Net Operating Loss Carryback: It Isn’t All Bad News

net operating loss carryback

When a company’s deductible expenses exceed its income, generally a net operating loss (NOL) occurs. If when filing your 2017 income tax return you found that your business had an NOL, there is an upside. The upside to this are the tax benefits, including net operating loss carryback. But beware, the 2018 tax reform bill (Tax Cuts and Jobs Act – TCJA) makes some significant changes to the tax treatment of NOLs.

Pre-TCJA law

Under pre-TCJA law, when a business incurs a loss, a net operating loss carryback can be applied for up to two years. From there, you can carry any remaining amount forward for up to 20 years. The net operating loss carryback can generate an immediate tax refund, boosting cash flow.

The business can, however, elect instead to carry the entire loss forward. If cash flow is strong, this may be more beneficial, such as if the business’s income increases substantially, pushing it into a higher tax bracket — or if tax rates increase. In both scenarios, the carry-forward can save more taxes than the net operating loss carryback because deductions are more powerful when higher tax rates apply.

But the TCJA has established a flat 21% tax rate for C corporation taxpayers beginning with the 2018 tax year, and the rate has no expiration date. So C corporations don’t have to worry about Congress pushing them into a higher tax bracket. This is unless Congress changes the corporate rates again.

Also keep in mind that the rules are more complex for pass-through entities, such as partnerships, S corporations and limited liability companies (if they elected partnership tax treatment). Each owner’s allocable share of the entity’s loss are passing through to the owners while also reporting on their personal returns. The tax benefit depends on each owner’s particular tax situation.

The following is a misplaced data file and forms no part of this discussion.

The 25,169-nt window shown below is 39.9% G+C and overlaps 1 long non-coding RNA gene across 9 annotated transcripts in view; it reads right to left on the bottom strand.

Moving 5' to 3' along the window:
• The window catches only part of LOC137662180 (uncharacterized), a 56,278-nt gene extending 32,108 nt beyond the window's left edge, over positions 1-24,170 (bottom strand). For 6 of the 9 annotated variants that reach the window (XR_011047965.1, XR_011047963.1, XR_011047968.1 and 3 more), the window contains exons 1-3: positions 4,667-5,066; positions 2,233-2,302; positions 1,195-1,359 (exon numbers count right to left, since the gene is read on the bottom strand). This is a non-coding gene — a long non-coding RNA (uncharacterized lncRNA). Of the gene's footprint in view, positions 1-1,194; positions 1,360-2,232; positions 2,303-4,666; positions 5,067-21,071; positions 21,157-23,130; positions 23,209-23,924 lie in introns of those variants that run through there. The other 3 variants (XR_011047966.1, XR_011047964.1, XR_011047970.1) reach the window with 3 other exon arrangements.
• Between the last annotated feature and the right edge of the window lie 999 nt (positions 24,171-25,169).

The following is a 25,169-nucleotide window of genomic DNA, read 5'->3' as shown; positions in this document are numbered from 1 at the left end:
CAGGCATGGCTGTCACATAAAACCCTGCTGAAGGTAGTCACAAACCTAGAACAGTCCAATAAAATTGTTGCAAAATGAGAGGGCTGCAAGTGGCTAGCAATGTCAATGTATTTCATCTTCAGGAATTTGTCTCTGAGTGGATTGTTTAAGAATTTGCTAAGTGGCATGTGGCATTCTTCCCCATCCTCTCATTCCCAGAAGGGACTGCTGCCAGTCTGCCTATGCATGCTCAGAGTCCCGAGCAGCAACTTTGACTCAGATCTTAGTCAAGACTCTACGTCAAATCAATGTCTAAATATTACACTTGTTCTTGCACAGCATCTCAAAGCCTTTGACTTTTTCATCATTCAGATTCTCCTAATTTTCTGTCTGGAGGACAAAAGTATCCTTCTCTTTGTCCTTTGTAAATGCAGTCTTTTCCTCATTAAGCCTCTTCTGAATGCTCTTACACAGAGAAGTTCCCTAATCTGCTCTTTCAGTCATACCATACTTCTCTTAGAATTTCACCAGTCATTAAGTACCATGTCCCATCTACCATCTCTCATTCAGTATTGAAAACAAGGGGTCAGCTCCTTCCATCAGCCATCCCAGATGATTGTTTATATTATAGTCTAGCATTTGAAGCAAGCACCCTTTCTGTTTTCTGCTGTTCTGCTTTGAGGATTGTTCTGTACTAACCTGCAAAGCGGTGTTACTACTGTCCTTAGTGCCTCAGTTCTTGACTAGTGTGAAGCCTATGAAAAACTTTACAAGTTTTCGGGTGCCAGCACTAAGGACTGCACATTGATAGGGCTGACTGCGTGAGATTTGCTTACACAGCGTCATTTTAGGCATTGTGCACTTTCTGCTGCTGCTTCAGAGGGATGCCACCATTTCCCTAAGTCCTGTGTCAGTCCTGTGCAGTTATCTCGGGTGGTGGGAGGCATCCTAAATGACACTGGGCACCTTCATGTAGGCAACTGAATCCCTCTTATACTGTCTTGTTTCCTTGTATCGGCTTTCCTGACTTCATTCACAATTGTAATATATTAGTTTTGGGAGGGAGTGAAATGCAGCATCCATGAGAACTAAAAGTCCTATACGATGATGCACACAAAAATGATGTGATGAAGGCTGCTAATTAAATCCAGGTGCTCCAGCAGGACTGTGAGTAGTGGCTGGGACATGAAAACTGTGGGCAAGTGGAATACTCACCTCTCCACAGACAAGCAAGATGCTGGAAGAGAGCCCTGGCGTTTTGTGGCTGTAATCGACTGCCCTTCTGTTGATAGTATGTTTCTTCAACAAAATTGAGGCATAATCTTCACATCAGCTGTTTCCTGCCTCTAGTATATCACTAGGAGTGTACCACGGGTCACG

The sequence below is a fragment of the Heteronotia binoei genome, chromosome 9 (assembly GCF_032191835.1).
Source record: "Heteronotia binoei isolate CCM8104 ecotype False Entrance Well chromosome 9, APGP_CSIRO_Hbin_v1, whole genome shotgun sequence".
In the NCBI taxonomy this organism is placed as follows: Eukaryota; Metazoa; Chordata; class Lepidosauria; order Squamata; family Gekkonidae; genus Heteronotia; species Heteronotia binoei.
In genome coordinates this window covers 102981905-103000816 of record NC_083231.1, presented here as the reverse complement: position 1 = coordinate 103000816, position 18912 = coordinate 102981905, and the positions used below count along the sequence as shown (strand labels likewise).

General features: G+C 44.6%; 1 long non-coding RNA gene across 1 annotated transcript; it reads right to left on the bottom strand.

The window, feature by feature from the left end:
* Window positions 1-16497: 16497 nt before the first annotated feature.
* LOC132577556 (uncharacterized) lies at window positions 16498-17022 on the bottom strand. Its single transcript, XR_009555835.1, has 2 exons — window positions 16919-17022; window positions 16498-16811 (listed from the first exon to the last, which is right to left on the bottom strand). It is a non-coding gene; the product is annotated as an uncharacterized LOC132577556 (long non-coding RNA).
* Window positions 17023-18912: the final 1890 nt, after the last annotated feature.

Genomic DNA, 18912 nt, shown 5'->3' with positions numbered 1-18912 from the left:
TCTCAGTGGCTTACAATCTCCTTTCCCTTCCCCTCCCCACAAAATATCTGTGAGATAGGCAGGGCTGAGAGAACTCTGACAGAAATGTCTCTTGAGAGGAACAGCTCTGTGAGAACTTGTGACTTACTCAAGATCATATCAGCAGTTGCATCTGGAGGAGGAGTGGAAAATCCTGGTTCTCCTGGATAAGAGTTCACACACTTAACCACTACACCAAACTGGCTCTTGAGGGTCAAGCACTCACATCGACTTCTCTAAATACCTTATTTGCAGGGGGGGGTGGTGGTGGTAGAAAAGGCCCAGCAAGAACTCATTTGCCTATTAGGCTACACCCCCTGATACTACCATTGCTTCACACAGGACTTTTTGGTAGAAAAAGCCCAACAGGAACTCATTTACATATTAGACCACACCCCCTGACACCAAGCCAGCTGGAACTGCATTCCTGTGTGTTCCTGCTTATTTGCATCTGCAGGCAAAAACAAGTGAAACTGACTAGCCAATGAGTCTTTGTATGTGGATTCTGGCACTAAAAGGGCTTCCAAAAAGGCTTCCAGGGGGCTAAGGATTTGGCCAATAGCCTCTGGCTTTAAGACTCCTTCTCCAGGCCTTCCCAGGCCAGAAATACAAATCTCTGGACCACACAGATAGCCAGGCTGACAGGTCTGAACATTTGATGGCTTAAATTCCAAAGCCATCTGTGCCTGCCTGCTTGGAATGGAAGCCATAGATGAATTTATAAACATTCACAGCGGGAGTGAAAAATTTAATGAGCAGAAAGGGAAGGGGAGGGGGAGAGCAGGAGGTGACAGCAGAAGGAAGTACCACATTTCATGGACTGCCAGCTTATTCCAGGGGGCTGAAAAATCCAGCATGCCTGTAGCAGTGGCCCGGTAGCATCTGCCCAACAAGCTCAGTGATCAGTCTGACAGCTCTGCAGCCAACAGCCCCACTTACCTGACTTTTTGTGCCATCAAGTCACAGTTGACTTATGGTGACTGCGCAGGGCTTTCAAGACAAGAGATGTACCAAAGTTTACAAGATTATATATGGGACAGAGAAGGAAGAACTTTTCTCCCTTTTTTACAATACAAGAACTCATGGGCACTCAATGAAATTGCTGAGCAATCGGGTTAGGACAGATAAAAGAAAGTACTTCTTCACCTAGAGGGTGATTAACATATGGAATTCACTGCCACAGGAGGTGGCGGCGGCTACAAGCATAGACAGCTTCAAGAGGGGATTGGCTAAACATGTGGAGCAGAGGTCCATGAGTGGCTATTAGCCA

The TCJA changes

The changes the TCJA made to the tax treatment of NOLs generally aren’t favorable to taxpayers:

For NOLs arising in tax years ending after December 31, 2017, a qualifying NOL can’t be carried back at all. This may be especially detrimental to start-up businesses, which tend to generate NOLs in their early years and can greatly benefit from the cash-flow boost of a carried-back NOL. (On the plus side, the TCJA allows NOLs to be carried forward indefinitely, as opposed to the previous 20-year limit.)

For NOLs arising in tax years beginning after December 31, 2017, an NOL carry-forward generally can’t be used to shelter more than 80% of taxable income in the carry-forward year. (Under prior law, generally up to 100% could be sheltered.)

The differences between the effective dates for these changes may have been a mistake, and a technical correction might be made by Congress. Also be aware that, in the case of a pass through entity, owners’ tax benefits from the entity’s net loss might be further limited under the TCJA’s new “excess business loss” rules.

Complicated Rules Get More Complicated

NOLs can provide valuable tax benefits. The rules, however, will always complications, and the TCJA is complicating them further. Please contact us if you’d like more information on the Net Operating Loss rules. Our CPA experts can help you maximize the tax benefit of an NOL.

© 2018